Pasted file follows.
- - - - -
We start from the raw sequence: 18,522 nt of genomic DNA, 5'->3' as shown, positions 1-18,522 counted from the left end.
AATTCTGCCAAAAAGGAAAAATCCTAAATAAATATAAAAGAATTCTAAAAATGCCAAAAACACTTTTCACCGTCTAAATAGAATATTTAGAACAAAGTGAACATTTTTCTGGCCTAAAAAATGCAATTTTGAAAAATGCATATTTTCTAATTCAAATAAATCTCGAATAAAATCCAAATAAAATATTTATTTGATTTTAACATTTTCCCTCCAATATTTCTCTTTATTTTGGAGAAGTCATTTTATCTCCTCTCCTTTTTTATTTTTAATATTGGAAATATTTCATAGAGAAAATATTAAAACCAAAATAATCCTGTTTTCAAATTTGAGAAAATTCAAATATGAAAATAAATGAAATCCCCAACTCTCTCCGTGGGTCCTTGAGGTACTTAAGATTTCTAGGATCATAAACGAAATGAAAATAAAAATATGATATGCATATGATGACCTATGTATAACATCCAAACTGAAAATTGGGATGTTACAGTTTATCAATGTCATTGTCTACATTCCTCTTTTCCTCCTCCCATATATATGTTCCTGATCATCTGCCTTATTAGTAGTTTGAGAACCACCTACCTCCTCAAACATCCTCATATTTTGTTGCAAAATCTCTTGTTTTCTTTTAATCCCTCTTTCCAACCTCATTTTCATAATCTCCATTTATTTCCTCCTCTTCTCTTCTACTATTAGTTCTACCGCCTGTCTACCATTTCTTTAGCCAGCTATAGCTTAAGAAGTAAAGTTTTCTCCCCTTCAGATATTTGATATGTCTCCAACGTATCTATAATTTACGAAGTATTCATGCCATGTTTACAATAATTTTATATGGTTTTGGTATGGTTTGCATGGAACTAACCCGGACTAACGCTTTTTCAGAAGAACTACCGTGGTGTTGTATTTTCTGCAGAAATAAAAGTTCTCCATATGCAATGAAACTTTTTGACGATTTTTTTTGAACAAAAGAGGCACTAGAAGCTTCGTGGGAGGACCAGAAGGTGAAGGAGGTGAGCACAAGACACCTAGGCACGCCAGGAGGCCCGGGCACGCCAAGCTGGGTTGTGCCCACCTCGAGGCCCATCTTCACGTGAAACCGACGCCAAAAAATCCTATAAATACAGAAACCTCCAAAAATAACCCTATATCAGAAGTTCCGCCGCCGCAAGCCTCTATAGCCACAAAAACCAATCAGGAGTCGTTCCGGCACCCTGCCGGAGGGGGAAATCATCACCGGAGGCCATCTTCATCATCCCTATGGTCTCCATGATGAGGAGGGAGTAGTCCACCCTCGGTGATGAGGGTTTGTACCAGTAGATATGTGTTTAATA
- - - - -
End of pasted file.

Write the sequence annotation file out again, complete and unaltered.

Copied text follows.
We start from the raw sequence: 18,522 nt of genomic DNA, 5'->3' as shown, positions 1-18,522 counted from the left end.
AATTCTGCCAAAAAGGAAAAATCCTAAATAAATATAAAAGAATTCTAAAAATGCCAAAAACACTTTTCACCGTCTAAATAGAATATTTAGAACAAAGTGAACATTTTTCTGGCCTAAAAAATGCAATTTTGAAAAATGCATATTTTCTAATTCAAATAAATCTCGAATAAAATCCAAATAAAATATTTATTTGATTTTAACATTTTCCCTCCAATATTTCTCTTTATTTTGGAGAAGTCATTTTATCTCCTCTCCTTTTTTATTTTTAATATTGGAAATATTTCATAGAGAAAATATTAAAACCAAAATAATCCTGTTTTCAAATTTGAGAAAATTCAAATATGAAAATAAATGAAATCCCCAACTCTCTCCGTGGGTCCTTGAGGTACTTAAGATTTCTAGGATCATAAACGAAATGAAAATAAAAATATGATATGCATATGATGACCTATGTATAACATCCAAACTGAAAATTGGGATGTTACAGTTTATCAATGTCATTGTCTACATTCCTCTTTTCCTCCTCCCATATATATGTTCCTGATCATCTGCCTTATTAGTAGTTTGAGAACCACCTACCTCCTCAAACATCCTCATATTTTGTTGCAAAATCTCTTGTTTTCTTTTAATCCCTCTTTCCAACCTCATTTTCATAATCTCCATTTATTTCCTCCTCTTCTCTTCTACTATTAGTTCTACCGCCTGTCTACCATTTCTTTAGCCAGCTATAGCTTAAGAAGTAAAGTTTTCTCCCCTTCAGATATTTGATATGTCTCCAACGTATCTATAATTTACGAAGTATTCATGCCATGTTTACAATAATTTTATATGGTTTTGGTATGGTTTGCATGGAACTAACCCGGACTAACGCTTTTTCAGAAGAACTACCGTGGTGTTGTATTTTCTGCAGAAATAAAAGTTCTCCATATGCAATGAAACTTTTTGACGATTTTTTTTGAACAAAAGAGGCACTAGAAGCTTCGTGGGAGGACCAGAAGGTGAAGGAGGTGAGCACAAGACACCTAGGCACGCCAGGAGGCCCGGGCACGCCAAGCTGGGTTGTGCCCACCTCGAGGCCCATCTTCACGTGAAACCGACGCCAAAAAATCCTATAAATACAGAAACCTCCAAAAATAACCCTATATCAGAAGTTCCGCCGCCGCAAGCCTCTATAGCCACAAAAACCAATCAGGAGTCGTTCCGGCACCCTGCCGGAGGGGGAAATCATCACCGGAGGCCATCTTCATCATCCCTATGGTCTCCATGATGAGGAGGGAGTAGTCCACCCTCGGTGATGAGGGTTTGTACCAGTAGATATGTGTTTAATA